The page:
Rhymer: A Site that Works
Every once in a while you come across a website that does exactly what you want. It contains no user groups that you don’t want to join. You don’t have to click through multiple pages of over designed functionality. It’s actually easy to find the information or functionality you need. Such was my experience in using Rhymer.com.
Occasionally I enjoy writing poetry. Trying to find the right words to fit together can be tough. It’s not uncommon to sit in front of the computer or notepad attempting to divine a word that both rhymes and fits. Recently I found myself in this situation, and so I began looking for an online solution. A quick Google search brought up rhymer.com.
The first thing I noticed about Rhymer is that it has a nice box right up front where I could enter the word I wanted. I pushed the button and voilà, a list of rhyming words appeared. They were clear to read, without a bevy of ads getting in the way. It was easy. Almost too easy.
I began to reflect on the simplicity of the site, and wondered how it ended up that way. I noticed that Rhymer appears to be associated with a greater organization, WriteExpress.com. I envision Rhymer being an afterthought in the overall business plan. The Write Express site has a variety of options, offers for demos, marketing rhetoric, shiny little badges and awards. Noise. All of which take away from the basic utility of the site. Here’s where VP’s spent their high paid lunches and board room meetings coming up with extra stuff they think is great. Here’s where original concepts come to die.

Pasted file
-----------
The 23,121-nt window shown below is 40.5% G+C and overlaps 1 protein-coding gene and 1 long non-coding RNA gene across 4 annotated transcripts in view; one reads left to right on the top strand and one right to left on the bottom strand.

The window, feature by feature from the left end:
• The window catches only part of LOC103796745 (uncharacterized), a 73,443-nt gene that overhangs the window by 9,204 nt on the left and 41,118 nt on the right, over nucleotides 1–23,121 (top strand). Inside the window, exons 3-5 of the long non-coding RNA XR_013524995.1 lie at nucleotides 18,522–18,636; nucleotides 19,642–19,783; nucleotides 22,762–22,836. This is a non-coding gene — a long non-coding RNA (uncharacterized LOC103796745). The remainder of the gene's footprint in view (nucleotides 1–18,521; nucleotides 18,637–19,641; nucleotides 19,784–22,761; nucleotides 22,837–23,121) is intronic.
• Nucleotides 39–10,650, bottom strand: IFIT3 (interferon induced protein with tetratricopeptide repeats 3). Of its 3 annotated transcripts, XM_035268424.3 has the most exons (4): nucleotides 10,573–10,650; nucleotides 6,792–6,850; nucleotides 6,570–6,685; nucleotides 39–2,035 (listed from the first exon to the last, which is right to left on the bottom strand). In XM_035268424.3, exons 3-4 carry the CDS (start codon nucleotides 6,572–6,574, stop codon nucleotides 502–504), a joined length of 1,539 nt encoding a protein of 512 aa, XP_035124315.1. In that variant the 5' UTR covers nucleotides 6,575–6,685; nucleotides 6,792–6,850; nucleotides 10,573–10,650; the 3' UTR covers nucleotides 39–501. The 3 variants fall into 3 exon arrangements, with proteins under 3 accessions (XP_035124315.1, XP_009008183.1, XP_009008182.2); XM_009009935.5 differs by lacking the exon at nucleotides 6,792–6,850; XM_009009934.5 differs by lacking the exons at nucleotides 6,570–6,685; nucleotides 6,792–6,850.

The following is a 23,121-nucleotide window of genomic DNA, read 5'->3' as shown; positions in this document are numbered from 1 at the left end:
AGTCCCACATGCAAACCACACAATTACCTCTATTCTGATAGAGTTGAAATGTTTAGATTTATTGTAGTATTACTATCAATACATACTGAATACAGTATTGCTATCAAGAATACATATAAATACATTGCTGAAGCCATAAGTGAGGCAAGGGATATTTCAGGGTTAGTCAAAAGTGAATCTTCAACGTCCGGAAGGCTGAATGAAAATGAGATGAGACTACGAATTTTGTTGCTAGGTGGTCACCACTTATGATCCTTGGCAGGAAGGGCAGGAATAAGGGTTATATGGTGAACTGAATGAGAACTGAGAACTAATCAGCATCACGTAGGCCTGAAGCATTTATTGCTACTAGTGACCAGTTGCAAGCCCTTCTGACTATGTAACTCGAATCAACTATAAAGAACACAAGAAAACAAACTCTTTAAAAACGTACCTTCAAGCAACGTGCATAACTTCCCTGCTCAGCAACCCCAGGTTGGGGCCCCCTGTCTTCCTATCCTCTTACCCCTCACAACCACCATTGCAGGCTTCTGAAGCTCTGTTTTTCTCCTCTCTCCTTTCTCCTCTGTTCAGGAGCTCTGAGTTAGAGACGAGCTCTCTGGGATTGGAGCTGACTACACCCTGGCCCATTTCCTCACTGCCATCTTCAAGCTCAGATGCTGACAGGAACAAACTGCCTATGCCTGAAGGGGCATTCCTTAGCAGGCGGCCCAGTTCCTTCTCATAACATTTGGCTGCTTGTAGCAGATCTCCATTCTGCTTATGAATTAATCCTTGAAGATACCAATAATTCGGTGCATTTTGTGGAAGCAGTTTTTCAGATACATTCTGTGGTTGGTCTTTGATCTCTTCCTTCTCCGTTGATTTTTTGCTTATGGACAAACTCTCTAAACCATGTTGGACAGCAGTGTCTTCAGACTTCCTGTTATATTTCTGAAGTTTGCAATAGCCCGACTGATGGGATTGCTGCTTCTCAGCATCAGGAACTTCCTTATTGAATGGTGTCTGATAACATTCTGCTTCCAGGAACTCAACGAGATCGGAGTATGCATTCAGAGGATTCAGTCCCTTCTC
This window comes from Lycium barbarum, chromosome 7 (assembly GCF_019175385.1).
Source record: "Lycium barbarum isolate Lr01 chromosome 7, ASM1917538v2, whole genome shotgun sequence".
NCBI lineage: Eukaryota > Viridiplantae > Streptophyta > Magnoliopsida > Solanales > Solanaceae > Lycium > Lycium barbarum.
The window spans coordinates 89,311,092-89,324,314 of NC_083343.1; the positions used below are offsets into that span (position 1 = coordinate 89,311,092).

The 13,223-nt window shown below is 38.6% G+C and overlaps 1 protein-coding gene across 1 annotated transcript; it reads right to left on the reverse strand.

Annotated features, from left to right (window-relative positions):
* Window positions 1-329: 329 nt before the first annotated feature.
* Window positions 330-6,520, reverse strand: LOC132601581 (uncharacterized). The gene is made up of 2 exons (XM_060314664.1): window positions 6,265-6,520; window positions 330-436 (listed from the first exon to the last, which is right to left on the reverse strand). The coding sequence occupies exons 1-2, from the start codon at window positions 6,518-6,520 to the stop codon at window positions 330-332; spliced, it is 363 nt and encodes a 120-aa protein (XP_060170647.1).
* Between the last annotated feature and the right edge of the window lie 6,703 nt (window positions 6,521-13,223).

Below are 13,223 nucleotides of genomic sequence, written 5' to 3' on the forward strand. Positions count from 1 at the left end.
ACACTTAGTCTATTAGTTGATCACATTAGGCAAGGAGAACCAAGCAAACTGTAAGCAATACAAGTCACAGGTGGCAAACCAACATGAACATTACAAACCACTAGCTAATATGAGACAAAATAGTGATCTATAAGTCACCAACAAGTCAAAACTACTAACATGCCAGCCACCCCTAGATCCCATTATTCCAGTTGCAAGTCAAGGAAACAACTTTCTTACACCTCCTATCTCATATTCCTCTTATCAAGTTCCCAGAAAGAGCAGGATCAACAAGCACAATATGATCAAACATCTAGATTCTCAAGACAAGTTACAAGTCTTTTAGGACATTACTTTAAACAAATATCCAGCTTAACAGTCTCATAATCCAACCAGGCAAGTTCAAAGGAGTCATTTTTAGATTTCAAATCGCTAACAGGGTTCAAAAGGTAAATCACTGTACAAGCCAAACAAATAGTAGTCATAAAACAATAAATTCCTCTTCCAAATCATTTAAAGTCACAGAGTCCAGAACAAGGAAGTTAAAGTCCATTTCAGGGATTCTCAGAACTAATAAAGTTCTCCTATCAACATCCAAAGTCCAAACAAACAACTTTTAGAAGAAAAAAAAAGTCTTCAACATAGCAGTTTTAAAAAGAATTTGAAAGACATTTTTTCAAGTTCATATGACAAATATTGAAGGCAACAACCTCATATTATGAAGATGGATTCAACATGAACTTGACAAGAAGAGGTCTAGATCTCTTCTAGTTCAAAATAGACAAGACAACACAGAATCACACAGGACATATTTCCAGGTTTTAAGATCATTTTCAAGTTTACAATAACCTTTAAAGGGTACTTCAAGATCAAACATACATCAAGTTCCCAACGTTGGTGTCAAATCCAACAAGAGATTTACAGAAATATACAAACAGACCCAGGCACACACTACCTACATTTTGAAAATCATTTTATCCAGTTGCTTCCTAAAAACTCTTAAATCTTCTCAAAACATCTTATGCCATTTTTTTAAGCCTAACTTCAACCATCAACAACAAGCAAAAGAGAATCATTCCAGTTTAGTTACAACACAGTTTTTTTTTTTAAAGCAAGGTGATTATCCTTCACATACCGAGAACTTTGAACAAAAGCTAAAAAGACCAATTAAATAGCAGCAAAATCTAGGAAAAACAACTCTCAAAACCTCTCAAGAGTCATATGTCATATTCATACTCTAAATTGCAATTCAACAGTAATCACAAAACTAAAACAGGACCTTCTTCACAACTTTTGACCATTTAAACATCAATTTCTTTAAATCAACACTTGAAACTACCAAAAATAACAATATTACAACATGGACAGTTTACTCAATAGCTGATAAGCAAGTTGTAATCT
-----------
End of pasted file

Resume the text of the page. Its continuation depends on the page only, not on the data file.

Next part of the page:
Meanwhile, off to the side, is the unwanted step child, rhymer.com. It was probably designed away from the scrutinous eyes of those who are deemed qualified. By qualified I mean influencers that don’t feel they are doing their job unless they change something- anything. If it’s A, change it to B. If B, change to A. The actual modifications don’t really matter as long as they get the opportunity to exert their position of authority upon the team.
And so, I theorize, Rhymer.com has escaped the harmful effects of management looking to secure their position. And for now, it works as expected. It lives happily, under the radar of the hawking eyes that may one day attempt to fix it.
Thanks for the review. I loved it except for one thing: It’s almost completely wrong.
I designed Rhymer.com not at all as “an unwanted step child.” Started in 1988, first release as a $79 DOS software package by WordPerfect (whose owners told me to sell it to them or resign), later bundled with WordPerfect for Windows (as I pushed it forward), returned to me in 1995 as part of a new job offer (six months after I resigned in late 1994), and released by me on Rhymer.com in 1996 (preceding WriteExpress.com by a year), Rhymer is my brainchild and I’m proud of it.
From the perspective of software, it has probably had more influence on mankind than anything else I’ve done. It would have been nice to have created something of greater significance.
I also designed WriteExpress.com and not during “paid lunches and board room meetings coming up with extra stuff they think is great.” In fact, I’ve redesigned it hundreds of times.
Rhymer.com is a free online tool. WriteExpress.com is an online store with how-to articles, similar to Nolo.com.
I’d love to put the WriteExpress.com letter-writing content online for free and just show ads. The problem is that I’d go bankrupt, my 7 kids would be homeless and my wife would probably divorce me out of stress. Unfortunately, nobody wants to hire an entrepreneur unless they were a major success.
If you have a solution for WriteExpress.com, please let me know. I welcome your comments.
Alas, my suspicions have proven false. You went from being my most feared adversary to revered champion. Come to think of it, WriteExpress seems kind of useful. I was checking out the apology letter page, and considered using some of the tips. But then laziness took over so I’ll just acknowledge that my imagination went slightly off course. Congratulations on your success and may Rhymer always persist as a free resource.